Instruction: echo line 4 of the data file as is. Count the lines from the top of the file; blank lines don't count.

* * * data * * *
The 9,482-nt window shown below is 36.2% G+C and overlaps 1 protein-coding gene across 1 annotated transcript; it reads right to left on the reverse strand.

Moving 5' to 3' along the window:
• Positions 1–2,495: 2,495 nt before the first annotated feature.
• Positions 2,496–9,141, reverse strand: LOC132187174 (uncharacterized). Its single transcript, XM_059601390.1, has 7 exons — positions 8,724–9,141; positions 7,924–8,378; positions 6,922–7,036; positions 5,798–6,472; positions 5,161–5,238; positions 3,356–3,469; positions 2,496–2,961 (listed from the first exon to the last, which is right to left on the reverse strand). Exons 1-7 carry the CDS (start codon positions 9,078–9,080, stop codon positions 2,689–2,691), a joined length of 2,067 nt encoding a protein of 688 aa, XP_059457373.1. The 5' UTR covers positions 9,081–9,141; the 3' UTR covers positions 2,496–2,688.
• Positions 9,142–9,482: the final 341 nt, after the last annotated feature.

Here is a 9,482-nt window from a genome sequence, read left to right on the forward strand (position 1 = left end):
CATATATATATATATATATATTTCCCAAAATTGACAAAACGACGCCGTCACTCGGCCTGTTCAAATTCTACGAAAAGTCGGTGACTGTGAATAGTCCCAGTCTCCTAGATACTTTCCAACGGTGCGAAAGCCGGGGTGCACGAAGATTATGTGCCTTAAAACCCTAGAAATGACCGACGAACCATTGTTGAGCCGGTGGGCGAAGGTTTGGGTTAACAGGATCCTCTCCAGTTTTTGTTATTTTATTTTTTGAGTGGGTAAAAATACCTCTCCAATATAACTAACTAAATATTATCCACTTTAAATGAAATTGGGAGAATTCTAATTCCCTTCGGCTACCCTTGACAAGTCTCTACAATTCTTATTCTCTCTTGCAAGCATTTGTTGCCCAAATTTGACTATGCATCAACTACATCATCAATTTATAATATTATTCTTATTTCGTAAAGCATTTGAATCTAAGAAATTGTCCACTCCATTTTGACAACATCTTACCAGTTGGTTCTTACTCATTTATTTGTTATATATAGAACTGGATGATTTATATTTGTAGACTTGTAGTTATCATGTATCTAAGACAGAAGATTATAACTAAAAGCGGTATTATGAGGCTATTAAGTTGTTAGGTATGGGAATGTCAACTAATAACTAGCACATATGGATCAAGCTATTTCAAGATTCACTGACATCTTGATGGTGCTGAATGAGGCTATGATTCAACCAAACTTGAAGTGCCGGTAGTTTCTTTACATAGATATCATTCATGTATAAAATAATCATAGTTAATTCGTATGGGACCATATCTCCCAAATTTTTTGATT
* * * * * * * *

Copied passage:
• Positions 2,496–9,141, reverse strand: LOC132187174 (uncharacterized). Its single transcript, XM_059601390.1, has 7 exons — positions 8,724–9,141; positions 7,924–8,378; positions 6,922–7,036; positions 5,798–6,472; positions 5,161–5,238; positions 3,356–3,469; positions 2,496–2,961 (listed from the first exon to the last, which is right to left on the reverse strand). Exons 1-7 carry the CDS (start codon positions 9,078–9,080, stop codon positions 2,689–2,691), a joined length of 2,067 nt encoding a protein of 688 aa, XP_059457373.1. The 5' UTR covers positions 9,081–9,141; the 3' UTR covers positions 2,496–2,688.